|Sunset at Hale'iwa Beach Park, 25 August 2012|
Late have I loved you, O Beauty ever ancient, ever new, late have I loved you! You were within me, but I was outside, and it was there that I searched for you. In my unloveliness I plunged into the lovely things which you created. You were with me, but I was not with you. Created things kept me from you; yet if they had not been in you they would not have been at all. You called, you shouted, and you broke through my deafness. You flashed, you shone, and you dispelled my blindness. You breathed your fragrance on me; I drew in breath and now I pant for you. I have tasted you, and now I hunger and thirst for more. You touched me, and I burned for your peace.As I walked this morning from the Cathedral of Our Lady of Peace to the church of St. Augustine by the Sea, I couldn't help but consider these words from a different perspective. Even if short in distance, it was a pilgrimage.
|From the church of St. Augustine by the Sea, Honolulu, Hawai'i|
|Rainbow over the Honolulu Harbor, 29 August 2012.|
The other day I noticed a book written by an Hawaiian who lamented the fact that so many Hawaiians today think Christianity part of their cultural patrimony; indeed, the Hawaiians very quickly adopted Christianity perhaps because of their aloha.
Father Damien described the Hawaiians in these words:
You could not wish for better people, gentle, pleasant mannered, exceedingly tender-hearted, they neither seek to amass riches, or live in luxury, or dress much, but are most hospitable, and ready to deprive themselves of necessities in order to supply your every want if you have ask a night's shelter from them.Each time I return to this blessed land, I find this description quite apt. Once you meet an Hawaiian, you are quickly part of their ohana, their family, and very often you instantly become an "uncle" or an "auntie". Once you have been welcomed into their homes you are always welcome, even without notice.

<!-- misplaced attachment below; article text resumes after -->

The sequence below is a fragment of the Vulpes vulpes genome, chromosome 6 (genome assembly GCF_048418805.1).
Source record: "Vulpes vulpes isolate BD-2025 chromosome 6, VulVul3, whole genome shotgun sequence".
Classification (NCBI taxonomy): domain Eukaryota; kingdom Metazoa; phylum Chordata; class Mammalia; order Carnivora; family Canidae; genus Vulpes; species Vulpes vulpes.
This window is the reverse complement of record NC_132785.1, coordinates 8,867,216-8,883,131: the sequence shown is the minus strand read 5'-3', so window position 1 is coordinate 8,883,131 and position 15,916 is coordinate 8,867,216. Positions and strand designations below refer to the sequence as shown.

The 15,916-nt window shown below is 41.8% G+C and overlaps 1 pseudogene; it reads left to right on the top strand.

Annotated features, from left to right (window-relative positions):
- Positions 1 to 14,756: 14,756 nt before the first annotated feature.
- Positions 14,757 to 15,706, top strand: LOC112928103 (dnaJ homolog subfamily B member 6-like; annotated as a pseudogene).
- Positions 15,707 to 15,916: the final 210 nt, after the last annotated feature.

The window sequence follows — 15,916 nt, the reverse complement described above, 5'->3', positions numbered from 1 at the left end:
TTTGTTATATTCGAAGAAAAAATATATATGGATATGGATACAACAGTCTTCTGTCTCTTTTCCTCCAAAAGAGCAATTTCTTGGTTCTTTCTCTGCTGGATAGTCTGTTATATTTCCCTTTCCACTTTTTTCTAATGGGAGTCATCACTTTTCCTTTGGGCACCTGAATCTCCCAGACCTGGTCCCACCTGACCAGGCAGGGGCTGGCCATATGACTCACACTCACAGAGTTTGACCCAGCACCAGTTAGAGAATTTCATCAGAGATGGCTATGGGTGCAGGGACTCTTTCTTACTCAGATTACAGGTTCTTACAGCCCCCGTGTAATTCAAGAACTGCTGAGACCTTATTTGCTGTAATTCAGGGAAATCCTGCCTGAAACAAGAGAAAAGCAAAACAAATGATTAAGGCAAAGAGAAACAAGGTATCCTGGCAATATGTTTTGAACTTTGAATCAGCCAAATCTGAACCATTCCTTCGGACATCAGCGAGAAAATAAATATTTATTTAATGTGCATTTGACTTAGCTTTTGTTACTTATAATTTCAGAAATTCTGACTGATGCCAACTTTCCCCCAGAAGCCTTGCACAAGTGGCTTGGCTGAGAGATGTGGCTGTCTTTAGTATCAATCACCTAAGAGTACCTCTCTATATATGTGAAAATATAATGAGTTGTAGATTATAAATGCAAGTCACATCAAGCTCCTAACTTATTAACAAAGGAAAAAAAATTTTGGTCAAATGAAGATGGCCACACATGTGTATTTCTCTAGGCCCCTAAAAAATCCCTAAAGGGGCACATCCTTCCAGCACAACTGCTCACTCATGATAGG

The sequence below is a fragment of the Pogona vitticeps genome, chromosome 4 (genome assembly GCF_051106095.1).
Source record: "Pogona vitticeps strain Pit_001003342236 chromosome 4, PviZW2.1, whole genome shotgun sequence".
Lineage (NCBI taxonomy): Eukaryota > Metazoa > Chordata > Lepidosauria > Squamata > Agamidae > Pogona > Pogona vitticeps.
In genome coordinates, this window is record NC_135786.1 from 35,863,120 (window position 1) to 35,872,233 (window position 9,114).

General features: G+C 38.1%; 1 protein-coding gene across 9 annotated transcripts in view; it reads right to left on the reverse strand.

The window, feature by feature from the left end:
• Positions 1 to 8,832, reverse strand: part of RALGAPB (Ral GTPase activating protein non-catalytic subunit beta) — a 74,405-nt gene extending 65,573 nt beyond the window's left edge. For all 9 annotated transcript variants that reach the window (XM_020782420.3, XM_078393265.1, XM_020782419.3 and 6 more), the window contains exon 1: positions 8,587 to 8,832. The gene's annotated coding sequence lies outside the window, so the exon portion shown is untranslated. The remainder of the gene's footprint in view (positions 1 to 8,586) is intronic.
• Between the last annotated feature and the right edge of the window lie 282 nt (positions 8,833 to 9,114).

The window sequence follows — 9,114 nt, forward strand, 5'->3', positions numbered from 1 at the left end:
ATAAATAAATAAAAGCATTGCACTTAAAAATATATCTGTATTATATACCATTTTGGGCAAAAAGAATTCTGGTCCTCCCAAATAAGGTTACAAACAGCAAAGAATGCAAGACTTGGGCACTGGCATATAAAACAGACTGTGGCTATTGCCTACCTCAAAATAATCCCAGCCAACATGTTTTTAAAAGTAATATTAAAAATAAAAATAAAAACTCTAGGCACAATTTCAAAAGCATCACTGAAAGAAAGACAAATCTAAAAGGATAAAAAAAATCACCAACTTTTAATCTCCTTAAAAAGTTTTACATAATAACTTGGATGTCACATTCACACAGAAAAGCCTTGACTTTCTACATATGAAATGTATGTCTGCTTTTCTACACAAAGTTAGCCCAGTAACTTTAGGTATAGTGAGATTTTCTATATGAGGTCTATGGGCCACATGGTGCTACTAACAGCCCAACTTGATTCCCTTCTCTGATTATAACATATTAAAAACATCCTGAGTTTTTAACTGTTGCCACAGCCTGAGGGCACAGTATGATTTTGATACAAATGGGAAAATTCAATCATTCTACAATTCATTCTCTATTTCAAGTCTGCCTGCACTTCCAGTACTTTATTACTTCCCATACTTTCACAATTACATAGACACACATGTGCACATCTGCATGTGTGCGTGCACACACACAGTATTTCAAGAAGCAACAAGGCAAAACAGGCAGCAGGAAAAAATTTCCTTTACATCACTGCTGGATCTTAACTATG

One might well wonder from where this natural friendliness comes. I would suggest it is both part of their blood, but also due very much to the natural beauty in which they live.
Even after only a day or so on the island, I already find myself - each time I return - quickly acclimating to island life and becoming quickly a cultural Hawaiian. By this I mean that I become more patient, less hurried, and more at ease than on the mainland (or elsewhere, for that matter). I am more inclined to talk to strangers here and find Saint Paul's admonition to "pray without ceasing" much easier here because my thoughts are always being led to God by the beauty of Hawai'i.
Yes, here the words of Saint Augustine easily become my own: "You breathed your fragrance on me; I drew in breath and now I pant for you. I have tasted you, and now I hunger and thirst for more."